So the value of p hat for which we reject the
null hypothesis by using some algebra,
we find that that value is p hat
less than or equal to 0.5712125.
What we need to do is find the probability that p^
is less than 0.5712125, given that p equals 0.59.
So what happens if p equals 0.59, then p hat
follows a normal distribution with mean 0.59
and standard deviation square root of
0.59 times 0.41 over 781 or 0.0176.
So then the power is the probability
that a normal (0,1) random variable
takes a value less than or equal to
0.5712125 minus 0.59 divided by 0.0176.
In other words this is the probability
that a normal (0,1) random variable
takes a value less than or equal
to minus 1.065 or 0.1434.
So what that means then is that if the
true population proportion is 0.59,
then we're gonna reject H0 14.34% of the time.
So what if the true population
proportion is 0.55?
Then the sample proportion follows a normal distribution
with mean 0.55 and standard deviation 0.0178.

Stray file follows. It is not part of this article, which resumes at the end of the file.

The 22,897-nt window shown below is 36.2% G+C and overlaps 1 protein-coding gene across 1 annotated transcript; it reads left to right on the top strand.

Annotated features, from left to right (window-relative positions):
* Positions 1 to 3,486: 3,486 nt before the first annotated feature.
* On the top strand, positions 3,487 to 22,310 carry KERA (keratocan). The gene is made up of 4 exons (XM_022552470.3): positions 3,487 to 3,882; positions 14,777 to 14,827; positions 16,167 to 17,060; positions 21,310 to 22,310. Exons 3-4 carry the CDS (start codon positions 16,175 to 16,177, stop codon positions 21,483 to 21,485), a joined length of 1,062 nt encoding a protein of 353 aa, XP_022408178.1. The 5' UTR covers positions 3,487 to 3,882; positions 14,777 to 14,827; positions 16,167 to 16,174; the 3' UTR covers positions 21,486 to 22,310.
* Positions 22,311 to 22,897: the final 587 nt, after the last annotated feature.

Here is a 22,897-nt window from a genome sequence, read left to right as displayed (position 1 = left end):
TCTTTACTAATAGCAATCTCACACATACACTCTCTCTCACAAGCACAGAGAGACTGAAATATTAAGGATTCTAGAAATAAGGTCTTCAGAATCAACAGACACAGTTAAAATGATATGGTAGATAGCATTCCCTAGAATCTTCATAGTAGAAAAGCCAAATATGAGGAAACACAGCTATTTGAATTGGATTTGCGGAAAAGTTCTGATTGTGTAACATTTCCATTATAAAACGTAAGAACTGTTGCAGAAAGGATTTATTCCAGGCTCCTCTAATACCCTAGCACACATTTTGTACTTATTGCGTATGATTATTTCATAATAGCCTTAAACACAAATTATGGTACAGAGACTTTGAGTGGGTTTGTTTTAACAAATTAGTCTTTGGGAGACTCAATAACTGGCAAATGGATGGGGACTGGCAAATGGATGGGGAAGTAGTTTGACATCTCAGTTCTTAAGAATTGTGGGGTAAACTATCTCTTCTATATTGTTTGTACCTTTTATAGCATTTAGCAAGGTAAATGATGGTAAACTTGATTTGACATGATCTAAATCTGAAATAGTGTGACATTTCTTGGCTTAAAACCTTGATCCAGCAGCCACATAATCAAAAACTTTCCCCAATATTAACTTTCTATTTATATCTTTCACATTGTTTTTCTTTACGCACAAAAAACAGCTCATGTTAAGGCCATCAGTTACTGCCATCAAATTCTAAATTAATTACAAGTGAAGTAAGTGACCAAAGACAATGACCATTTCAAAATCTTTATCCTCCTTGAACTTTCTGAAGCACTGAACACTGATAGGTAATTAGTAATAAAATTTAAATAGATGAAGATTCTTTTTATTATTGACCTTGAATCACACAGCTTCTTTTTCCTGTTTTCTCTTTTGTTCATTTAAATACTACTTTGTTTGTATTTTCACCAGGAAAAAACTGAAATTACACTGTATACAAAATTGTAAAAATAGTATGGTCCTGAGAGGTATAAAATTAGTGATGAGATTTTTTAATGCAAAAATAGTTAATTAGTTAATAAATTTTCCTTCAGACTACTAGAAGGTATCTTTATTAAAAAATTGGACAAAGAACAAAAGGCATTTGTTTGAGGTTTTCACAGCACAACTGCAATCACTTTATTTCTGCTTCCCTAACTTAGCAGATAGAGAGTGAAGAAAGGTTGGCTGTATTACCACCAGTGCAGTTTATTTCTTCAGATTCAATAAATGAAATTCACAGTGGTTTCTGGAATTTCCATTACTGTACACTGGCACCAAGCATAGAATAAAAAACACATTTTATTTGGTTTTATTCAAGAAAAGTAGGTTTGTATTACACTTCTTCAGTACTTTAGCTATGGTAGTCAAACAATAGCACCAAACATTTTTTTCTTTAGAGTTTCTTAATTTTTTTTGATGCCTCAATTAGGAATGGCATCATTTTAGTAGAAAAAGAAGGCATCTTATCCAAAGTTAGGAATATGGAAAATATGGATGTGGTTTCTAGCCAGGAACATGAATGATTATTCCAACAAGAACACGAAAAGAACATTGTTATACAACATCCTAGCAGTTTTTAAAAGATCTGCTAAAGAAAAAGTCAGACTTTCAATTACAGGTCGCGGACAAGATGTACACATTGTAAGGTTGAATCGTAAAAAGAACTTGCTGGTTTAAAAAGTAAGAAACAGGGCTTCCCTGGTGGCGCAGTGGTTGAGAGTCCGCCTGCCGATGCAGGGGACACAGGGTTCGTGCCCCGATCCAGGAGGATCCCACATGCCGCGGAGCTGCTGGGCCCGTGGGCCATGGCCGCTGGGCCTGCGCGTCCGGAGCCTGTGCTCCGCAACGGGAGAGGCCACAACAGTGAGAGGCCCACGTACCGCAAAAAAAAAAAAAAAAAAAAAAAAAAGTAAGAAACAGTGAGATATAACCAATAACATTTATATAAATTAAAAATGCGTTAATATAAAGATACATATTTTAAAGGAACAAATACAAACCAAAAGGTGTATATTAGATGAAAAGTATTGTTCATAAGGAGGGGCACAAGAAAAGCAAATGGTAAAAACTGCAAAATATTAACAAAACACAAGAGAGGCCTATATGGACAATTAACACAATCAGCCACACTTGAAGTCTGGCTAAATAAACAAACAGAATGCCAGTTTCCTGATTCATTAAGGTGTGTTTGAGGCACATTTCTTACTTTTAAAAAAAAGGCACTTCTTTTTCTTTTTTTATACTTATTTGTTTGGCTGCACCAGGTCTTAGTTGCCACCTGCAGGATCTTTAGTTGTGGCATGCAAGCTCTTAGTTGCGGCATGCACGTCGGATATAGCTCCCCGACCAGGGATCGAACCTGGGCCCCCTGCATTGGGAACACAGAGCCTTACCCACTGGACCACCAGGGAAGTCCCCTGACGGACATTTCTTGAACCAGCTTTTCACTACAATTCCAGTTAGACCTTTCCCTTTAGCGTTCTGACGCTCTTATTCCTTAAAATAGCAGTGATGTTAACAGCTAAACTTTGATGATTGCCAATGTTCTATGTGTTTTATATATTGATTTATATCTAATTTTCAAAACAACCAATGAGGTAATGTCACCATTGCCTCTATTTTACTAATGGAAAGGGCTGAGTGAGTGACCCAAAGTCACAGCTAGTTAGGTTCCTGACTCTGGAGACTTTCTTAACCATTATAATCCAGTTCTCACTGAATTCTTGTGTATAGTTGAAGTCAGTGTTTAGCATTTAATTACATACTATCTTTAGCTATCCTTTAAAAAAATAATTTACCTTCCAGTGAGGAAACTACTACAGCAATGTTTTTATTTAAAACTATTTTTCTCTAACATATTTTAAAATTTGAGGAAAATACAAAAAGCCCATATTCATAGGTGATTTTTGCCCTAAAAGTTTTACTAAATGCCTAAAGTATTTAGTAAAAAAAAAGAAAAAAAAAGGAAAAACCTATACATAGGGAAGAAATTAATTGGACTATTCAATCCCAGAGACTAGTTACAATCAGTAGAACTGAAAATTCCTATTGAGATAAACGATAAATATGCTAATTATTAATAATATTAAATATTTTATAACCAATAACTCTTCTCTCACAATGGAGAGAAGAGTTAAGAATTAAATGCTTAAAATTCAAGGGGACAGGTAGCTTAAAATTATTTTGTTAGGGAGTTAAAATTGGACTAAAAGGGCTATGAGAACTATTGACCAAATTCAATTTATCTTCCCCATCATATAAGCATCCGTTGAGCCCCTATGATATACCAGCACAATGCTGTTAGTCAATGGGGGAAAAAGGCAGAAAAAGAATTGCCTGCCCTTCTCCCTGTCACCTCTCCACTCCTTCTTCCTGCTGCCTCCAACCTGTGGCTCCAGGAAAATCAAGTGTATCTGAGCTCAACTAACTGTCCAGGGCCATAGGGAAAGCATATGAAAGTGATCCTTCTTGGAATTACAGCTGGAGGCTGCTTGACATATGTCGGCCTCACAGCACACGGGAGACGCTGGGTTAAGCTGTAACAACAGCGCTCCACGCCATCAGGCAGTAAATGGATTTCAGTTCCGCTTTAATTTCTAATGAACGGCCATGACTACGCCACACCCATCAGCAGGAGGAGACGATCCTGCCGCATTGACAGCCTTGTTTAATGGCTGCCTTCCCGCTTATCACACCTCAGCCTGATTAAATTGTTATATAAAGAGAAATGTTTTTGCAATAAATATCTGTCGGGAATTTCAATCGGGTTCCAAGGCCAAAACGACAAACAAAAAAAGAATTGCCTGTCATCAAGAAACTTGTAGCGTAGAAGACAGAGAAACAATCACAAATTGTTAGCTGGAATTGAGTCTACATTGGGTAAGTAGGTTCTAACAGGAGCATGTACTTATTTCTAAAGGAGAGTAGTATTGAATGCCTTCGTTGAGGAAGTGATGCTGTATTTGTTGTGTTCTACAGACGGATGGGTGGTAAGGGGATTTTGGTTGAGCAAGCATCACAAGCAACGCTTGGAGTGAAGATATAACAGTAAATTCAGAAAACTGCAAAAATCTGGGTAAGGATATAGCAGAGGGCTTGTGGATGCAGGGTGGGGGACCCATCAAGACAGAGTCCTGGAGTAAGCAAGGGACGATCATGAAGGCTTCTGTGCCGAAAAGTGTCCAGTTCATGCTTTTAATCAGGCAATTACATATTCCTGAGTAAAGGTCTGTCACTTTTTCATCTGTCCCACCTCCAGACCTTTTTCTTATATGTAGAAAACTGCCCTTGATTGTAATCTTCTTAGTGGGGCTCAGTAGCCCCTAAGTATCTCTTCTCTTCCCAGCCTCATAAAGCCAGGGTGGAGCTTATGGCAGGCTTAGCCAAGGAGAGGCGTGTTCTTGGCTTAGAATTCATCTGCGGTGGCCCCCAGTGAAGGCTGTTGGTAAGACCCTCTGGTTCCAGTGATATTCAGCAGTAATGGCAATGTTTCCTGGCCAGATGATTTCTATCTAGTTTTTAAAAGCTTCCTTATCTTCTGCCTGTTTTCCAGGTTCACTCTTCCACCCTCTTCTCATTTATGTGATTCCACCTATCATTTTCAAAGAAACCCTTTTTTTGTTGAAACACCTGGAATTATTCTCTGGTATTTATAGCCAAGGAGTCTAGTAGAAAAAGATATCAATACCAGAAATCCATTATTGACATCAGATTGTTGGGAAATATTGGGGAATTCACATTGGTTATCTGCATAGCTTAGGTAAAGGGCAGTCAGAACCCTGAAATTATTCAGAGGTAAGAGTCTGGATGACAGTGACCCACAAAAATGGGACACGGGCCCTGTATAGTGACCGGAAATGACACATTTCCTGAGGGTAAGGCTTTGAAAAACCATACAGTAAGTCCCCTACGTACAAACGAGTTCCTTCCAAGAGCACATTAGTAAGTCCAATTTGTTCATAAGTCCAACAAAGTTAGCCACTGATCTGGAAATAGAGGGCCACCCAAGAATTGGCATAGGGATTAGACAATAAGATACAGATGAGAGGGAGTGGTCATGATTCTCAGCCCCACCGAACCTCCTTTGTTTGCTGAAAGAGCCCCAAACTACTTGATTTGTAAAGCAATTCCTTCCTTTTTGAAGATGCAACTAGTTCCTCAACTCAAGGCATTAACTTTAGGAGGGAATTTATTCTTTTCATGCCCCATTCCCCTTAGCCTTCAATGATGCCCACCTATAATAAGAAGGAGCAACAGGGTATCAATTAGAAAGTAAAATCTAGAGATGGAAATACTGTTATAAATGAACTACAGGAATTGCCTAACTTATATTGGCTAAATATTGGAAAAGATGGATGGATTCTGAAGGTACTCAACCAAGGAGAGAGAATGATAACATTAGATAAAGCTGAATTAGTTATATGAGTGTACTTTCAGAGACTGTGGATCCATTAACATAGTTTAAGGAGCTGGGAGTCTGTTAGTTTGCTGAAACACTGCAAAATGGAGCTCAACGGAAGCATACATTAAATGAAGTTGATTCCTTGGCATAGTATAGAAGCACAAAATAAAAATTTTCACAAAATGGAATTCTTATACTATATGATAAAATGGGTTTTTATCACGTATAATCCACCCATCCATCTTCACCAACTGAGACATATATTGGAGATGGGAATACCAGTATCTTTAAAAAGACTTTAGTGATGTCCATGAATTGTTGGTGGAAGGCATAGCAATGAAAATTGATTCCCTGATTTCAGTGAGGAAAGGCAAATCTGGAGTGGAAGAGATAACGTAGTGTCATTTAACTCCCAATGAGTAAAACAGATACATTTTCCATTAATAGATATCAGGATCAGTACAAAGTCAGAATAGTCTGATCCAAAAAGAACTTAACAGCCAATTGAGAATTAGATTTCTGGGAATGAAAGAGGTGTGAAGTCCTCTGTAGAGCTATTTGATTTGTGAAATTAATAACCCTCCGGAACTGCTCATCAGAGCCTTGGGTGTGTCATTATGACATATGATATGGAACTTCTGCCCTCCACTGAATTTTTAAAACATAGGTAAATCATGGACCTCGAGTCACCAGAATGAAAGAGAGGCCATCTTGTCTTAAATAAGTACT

So the power then is the probability that
p hat is less than or equal to 0.5712125,
given that p is equal 0.55 which is the
probability that a normal (0,1) random variable
takes a value less than .5712125 minus 0.55
divided by the standard deviation of .0178
which is the probability that a normal
(0,1) random variable takes a value
less than or equal to 1.1917 and
that probability is 0.08833.
So what this tells us then is if the true
percentage of helmet wearers is 0.55,
we're gonna reject the hypothesis
p equals 0.6, 88.33% of the time.
So the power has gone way up because we've moved
further away from the hypothesized value.
The question now becomes, can we increase the power and
reduce the type I error probability at the same time.
And the answer is yes but there's only one way